Cannabis is making a major comeback! Well, let’s just say it’s reappearing in the mainstream again after over 100 years of being misunderstood, and unnecessarily outlawed. So, what about cannabis and those in substance use recovery? Is it okay to use cannabis if you’re in recovery from other substances? Will it trigger use of other or additional substances? Will it help with withdraw from substances?

According to a recent training conducted by David Aronson, LCSW on “Medical Marijuana” (cited from his training material, May 2022), there were over 600 cannabis-based medication options prior to 1937. As well, cannabis and cannabis-based medicines were the #1 recommended treatment by a physician prior to the creation of synthetic opiates (Methadone-1937; Vicodin-1984; Oxycontin-1995; Percocet-1999). And I think we all know what happened when they started criminalizing cannabis in the early 1900s prohibition-era and started prescribing opiates!

However, the actual facts we have about cannabis show it’s NOT physically addictive, it’s NOT a gateway drug, it’s NOT a cause for criminal behavior. We also know that cannabis is NOT a panacea, it’s NOT completely safe, it’s NOT “non-habit forming.” Cannabis is less toxic than Alcohol, Robitussin, and Caffeine! (You read that correctly!). Not All-Good, and not All-Bad. (More good than bad, perhaps).

There are both positives, and a few negatives, when it comes to cannabis use, however it is much safer than just about any other substance we currently have, naturally and synthetically, available to us. With increasing legalization across the country, cannabis’s comeback is likely here to stay. Inevitably, this has been a topic for discussion amongst the recovery community and often comes up with substance use disorder clients in psychotherapy treatment. Can they use cannabis while in recovery?

Well, there is not a one-size fits all answer here, so I’ll provide some perspective and some questions to ask your clients in recovery if they are, want to, or disclose to you as their provider that they are in fact using cannabis. I always start with the why. Why do they want to, or are they already using, cannabis, despite desire or effort to be substance-free? I also believe honesty is the best policy, and it’s important to be open and clear with your clients about some of the effectiveness of cannabis in harm-reduction techniques for managing substance addiction, as well as, some of the risks. Encouraging an open atmosphere for the client to be honest with you about not only the fact they are using cannabis, but their motivations for doing so. We’re never going to get anywhere in the field of addiction and recovery, and how cannabis may be able to play a pivotal part, if we can’t offer secure, non-judgmental spaces for clients to be transparent about their cannabis use.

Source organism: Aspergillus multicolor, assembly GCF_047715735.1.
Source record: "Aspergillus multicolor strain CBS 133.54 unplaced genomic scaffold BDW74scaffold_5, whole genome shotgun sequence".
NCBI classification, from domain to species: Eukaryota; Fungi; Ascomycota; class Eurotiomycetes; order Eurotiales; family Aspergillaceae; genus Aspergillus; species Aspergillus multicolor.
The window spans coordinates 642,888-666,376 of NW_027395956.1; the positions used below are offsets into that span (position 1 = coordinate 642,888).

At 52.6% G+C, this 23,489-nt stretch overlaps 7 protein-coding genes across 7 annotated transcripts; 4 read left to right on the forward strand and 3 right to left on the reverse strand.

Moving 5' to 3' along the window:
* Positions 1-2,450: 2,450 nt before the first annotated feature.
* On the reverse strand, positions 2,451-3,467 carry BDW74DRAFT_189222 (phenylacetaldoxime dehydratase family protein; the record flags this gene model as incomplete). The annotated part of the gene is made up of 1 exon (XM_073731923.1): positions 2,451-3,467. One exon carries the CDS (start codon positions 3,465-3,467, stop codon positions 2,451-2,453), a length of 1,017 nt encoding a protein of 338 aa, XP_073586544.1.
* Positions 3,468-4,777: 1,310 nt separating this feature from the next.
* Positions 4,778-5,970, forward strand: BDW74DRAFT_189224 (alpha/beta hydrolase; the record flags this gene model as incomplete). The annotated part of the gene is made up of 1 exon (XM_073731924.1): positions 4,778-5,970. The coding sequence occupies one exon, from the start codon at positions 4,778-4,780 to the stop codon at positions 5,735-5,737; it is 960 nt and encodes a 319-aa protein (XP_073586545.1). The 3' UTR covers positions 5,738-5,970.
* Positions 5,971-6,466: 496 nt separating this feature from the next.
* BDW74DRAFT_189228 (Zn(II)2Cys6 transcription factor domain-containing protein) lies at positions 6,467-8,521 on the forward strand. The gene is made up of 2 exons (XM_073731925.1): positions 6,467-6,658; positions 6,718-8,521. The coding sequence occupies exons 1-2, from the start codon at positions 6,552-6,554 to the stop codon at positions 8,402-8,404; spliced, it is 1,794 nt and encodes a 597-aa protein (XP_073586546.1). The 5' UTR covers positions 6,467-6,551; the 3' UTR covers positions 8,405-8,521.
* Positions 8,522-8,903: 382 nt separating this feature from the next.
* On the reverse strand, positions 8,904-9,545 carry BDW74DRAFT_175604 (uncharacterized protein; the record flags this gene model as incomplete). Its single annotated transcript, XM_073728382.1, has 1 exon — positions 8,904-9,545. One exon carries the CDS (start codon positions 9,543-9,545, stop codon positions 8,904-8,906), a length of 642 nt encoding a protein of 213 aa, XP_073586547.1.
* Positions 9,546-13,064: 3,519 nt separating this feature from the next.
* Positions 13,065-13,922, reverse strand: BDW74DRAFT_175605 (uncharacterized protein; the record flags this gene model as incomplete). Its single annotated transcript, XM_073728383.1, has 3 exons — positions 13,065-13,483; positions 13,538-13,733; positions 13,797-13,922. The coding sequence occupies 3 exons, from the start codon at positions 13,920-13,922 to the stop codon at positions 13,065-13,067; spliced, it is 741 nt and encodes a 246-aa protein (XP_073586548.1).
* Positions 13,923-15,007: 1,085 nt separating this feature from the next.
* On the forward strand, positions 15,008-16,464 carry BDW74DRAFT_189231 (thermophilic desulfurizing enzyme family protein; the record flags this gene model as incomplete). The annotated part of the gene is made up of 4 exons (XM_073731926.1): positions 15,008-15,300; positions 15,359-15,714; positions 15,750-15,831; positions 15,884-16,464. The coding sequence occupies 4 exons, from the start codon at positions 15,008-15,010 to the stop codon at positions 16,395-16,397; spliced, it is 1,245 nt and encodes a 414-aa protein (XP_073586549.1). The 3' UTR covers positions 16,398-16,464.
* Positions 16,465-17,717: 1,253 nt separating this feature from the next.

Some questions to be asking clients in recovery who want to explore using cannabis:

  • Are they currently using any other substances? Including alcohol? Which ones and how much?
  • If they are, discussing and determining if cannabis is an option to manage withdrawal (under medical advisement and monitoring) from those substances? Or for harm-reduction?
  • If they are not using any substances, what is the motivation for wanting to start using? Manage negative emotions? To escape life? Or more appropriately, to manage pain? A chronic medical condition? Sleep problems?
  • When do they plan to use and how? Smoking/Inhalation? Tincture/Sublingual? Edible? Salve or cream? (If you are unfamiliar with the different ways to ingest, it’s important you as the provider become knowledgeable about cannabis in all forms to provide proper psychoeducation and monitoring).
  • What is influencing this behavior or choice for client? As well as, what are the underlying behaviors, symptoms or issues arising from their substance addiction to begin with, and are any of those behaviors the driver for current cannabis use?
  • How will they be held accountable in their recovery from another substance addiction while using cannabis? Support group meetings? Sponsor? Medical Providers? Friends? How will they will be held accountable with their cannabis use?
  • How will they recognize if or when problems start to occur from the cannabis use? (This could be at work, within interpersonal relationships, school performance, household chores/responsibilities, finances).
  • If their cannabis use causes problems in their life or functioning, what are they willing to do to address those problems and/or their use?

As a society, and more importantly, as a profession, mental health and substance addiction treatment providers need to get familiar and get comfortable with the use of medicinal cannabis, as I believe it’s here now, and likely not going anywhere. After all, it has been used (medicinally AND recreationally) without report of a single death as a result of toxicity for thousands of years.

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About the Author: Sarah O'Brien
Sarah O'Brien is a psychotherapist, LCSW, licensed in 2 states; Virginia and Maryland. She holds certifications for clinical anxiety treatment (CCATP) and telemental health treatment (CTMH). She specializes in Anxiety Disorders, Substance Use Disorders and non-using Partner/Spouse, PTSD/Relational Trauma, relationship issues and developing healthy friendships and relationships. Her practice is mostly virtual and she sees clients college-age and up.

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